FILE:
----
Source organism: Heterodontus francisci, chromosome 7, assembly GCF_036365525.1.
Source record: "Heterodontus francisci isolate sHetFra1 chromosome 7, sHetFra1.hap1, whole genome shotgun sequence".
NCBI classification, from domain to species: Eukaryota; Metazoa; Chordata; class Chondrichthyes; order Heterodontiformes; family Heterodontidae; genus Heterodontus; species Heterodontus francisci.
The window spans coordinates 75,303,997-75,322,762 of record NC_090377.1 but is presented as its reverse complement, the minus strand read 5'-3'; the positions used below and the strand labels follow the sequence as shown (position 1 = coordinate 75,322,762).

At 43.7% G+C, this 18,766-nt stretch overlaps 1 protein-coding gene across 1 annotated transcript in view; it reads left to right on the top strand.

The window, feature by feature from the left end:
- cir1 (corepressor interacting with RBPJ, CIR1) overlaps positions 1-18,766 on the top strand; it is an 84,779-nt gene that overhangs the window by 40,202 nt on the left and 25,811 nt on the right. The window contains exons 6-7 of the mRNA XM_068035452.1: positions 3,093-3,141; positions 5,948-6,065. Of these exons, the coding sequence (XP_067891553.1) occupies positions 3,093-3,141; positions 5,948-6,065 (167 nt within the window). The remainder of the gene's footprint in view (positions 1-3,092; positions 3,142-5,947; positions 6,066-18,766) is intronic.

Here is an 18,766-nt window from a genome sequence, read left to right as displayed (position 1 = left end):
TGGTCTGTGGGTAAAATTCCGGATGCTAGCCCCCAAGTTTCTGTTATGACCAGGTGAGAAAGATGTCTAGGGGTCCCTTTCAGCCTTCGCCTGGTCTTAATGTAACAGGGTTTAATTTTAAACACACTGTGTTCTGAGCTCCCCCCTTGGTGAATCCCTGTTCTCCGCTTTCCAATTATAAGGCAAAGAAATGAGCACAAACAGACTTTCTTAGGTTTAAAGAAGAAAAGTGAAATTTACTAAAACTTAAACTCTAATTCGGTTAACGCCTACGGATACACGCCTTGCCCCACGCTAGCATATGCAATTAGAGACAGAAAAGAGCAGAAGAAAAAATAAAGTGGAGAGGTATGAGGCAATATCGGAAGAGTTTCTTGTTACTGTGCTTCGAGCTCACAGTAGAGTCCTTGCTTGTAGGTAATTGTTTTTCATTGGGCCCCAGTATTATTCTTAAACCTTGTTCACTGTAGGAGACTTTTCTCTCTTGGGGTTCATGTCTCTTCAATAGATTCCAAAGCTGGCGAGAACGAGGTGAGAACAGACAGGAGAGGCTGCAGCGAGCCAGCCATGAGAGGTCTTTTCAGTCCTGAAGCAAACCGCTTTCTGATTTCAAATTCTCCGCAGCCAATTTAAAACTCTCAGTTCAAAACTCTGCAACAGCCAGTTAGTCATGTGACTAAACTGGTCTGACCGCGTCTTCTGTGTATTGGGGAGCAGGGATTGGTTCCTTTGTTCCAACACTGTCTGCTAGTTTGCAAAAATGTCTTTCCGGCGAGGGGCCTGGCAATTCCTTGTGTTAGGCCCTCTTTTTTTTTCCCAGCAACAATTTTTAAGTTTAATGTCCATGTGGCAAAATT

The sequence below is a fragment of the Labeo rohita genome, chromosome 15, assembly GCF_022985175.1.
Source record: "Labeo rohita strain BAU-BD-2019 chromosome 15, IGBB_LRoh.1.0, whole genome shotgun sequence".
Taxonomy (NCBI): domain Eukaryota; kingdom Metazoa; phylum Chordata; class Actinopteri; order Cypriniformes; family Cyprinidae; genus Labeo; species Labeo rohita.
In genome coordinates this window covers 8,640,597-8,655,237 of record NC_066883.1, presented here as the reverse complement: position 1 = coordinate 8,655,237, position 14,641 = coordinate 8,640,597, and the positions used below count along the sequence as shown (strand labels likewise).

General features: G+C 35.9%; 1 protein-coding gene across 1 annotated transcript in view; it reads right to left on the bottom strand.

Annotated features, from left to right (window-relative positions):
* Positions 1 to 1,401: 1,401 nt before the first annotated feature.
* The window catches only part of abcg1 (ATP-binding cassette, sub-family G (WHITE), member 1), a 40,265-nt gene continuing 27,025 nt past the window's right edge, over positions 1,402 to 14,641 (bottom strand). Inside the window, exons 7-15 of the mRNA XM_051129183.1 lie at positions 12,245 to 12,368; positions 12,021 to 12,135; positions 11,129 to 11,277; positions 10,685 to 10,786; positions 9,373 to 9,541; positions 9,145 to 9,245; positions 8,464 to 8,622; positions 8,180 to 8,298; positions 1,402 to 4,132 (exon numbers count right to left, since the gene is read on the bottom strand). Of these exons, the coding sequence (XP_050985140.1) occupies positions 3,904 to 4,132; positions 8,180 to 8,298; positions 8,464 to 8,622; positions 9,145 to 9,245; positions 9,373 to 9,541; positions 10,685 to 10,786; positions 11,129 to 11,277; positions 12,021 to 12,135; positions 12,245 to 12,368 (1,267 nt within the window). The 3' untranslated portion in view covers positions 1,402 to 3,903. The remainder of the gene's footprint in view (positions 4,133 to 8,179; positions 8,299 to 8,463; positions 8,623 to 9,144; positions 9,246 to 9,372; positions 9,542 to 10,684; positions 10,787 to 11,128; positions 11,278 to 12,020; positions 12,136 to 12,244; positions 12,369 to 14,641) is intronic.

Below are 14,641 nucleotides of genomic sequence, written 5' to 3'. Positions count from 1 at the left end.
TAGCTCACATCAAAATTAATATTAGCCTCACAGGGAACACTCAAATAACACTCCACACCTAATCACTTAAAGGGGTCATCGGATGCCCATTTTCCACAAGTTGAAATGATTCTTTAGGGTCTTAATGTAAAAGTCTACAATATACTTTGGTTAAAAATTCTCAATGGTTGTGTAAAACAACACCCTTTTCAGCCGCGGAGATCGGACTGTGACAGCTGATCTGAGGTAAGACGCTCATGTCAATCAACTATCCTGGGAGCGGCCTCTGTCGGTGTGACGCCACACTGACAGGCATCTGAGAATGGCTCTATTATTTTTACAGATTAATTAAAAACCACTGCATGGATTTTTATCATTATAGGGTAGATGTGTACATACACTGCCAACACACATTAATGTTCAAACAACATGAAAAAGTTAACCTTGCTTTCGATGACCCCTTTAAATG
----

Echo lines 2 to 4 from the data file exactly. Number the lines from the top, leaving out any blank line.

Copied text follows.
Source record: "Heterodontus francisci isolate sHetFra1 chromosome 7, sHetFra1.hap1, whole genome shotgun sequence".
NCBI classification, from domain to species: Eukaryota; Metazoa; Chordata; class Chondrichthyes; order Heterodontiformes; family Heterodontidae; genus Heterodontus; species Heterodontus francisci.
The window spans coordinates 75,303,997-75,322,762 of record NC_090377.1 but is presented as its reverse complement, the minus strand read 5'-3'; the positions used below and the strand labels follow the sequence as shown (position 1 = coordinate 75,322,762).